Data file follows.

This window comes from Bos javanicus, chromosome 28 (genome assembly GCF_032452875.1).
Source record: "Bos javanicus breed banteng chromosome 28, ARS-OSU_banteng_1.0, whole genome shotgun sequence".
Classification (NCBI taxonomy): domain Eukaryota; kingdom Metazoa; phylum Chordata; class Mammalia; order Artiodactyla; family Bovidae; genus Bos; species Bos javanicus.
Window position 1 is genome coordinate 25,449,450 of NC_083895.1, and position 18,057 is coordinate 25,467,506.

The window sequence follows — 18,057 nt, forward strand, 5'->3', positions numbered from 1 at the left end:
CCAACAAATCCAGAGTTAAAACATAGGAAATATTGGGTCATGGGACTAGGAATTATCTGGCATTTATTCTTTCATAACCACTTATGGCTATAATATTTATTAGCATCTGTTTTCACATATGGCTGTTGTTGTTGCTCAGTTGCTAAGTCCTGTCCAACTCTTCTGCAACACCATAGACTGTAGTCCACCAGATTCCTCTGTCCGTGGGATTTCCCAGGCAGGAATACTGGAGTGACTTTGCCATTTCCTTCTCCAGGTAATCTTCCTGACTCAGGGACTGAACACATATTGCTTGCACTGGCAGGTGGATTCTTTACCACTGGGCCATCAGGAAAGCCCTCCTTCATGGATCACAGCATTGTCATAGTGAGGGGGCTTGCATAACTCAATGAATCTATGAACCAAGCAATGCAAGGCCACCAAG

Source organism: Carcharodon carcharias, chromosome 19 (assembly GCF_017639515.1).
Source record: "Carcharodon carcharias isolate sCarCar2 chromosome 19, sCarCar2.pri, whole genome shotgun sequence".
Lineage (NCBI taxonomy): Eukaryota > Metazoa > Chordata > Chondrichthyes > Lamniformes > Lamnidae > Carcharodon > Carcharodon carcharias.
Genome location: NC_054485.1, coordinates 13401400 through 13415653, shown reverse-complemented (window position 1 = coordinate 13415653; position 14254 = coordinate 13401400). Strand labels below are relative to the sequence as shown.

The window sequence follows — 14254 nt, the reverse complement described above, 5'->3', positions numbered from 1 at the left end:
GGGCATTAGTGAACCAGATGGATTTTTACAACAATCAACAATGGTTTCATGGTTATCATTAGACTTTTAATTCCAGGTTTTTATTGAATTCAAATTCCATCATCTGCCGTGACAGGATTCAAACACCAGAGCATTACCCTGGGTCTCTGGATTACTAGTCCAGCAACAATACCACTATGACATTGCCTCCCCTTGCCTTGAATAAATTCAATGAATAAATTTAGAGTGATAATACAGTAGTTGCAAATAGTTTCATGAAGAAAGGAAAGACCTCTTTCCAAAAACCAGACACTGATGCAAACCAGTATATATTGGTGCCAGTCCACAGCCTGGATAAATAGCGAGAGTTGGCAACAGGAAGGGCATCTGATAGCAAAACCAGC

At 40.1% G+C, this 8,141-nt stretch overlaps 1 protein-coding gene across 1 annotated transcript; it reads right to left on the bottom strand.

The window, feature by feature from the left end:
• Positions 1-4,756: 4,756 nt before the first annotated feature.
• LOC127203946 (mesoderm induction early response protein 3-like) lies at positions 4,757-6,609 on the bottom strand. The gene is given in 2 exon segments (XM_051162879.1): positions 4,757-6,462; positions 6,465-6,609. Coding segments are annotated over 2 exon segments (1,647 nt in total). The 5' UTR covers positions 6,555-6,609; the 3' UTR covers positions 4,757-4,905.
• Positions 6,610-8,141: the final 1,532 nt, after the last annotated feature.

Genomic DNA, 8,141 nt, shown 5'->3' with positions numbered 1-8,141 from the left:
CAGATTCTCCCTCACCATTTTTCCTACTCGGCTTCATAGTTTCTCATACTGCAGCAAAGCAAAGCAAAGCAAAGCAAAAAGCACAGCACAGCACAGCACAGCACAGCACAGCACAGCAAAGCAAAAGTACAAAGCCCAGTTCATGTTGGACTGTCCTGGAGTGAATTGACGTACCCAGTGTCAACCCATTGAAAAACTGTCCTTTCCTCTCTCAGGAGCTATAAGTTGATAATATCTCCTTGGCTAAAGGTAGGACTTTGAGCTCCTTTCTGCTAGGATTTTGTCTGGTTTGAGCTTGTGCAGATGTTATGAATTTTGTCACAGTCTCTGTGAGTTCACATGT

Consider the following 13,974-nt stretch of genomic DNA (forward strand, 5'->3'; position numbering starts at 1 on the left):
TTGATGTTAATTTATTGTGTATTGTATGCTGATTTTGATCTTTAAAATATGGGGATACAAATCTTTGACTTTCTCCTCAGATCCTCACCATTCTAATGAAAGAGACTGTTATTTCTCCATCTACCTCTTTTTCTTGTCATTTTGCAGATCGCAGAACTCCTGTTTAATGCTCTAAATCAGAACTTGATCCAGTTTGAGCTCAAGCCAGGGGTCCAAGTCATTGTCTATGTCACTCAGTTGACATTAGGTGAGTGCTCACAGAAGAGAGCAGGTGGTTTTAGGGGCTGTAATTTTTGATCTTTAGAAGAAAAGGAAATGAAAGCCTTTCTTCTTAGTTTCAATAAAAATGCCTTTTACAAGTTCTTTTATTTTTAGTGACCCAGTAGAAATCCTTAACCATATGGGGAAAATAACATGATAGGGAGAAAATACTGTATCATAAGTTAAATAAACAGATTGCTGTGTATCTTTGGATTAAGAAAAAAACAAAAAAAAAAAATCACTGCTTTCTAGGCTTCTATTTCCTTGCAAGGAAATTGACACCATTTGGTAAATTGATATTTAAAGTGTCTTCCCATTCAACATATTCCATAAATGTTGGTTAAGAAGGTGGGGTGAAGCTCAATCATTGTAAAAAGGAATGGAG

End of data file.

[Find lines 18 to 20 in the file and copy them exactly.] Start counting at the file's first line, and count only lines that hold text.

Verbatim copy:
Genomic DNA, 8,141 nt, shown 5'->3' with positions numbered 1-8,141 from the left:
CAGATTCTCCCTCACCATTTTTCCTACTCGGCTTCATAGTTTCTCATACTGCAGCAAAGCAAAGCAAAGCAAAGCAAAAAGCACAGCACAGCACAGCACAGCACAGCACAGCACAGCAAAGCAAAAGTACAAAGCCCAGTTCATGTTGGACTGTCCTGGAGTGAATTGACGTACCCAGTGTCAACCCATTGAAAAACTGTCCTTTCCTCTCTCAGGAGCTATAAGTTGATAATATCTCCTTGGCTAAAGGTAGGACTTTGAGCTCCTTTCTGCTAGGATTTTGTCTGGTTTGAGCTTGTGCAGATGTTATGAATTTTGTCACAGTCTCTGTGAGTTCACATGT

Consider the following 13,974-nt stretch of genomic DNA (forward strand, 5'->3'; position numbering starts at 1 on the left):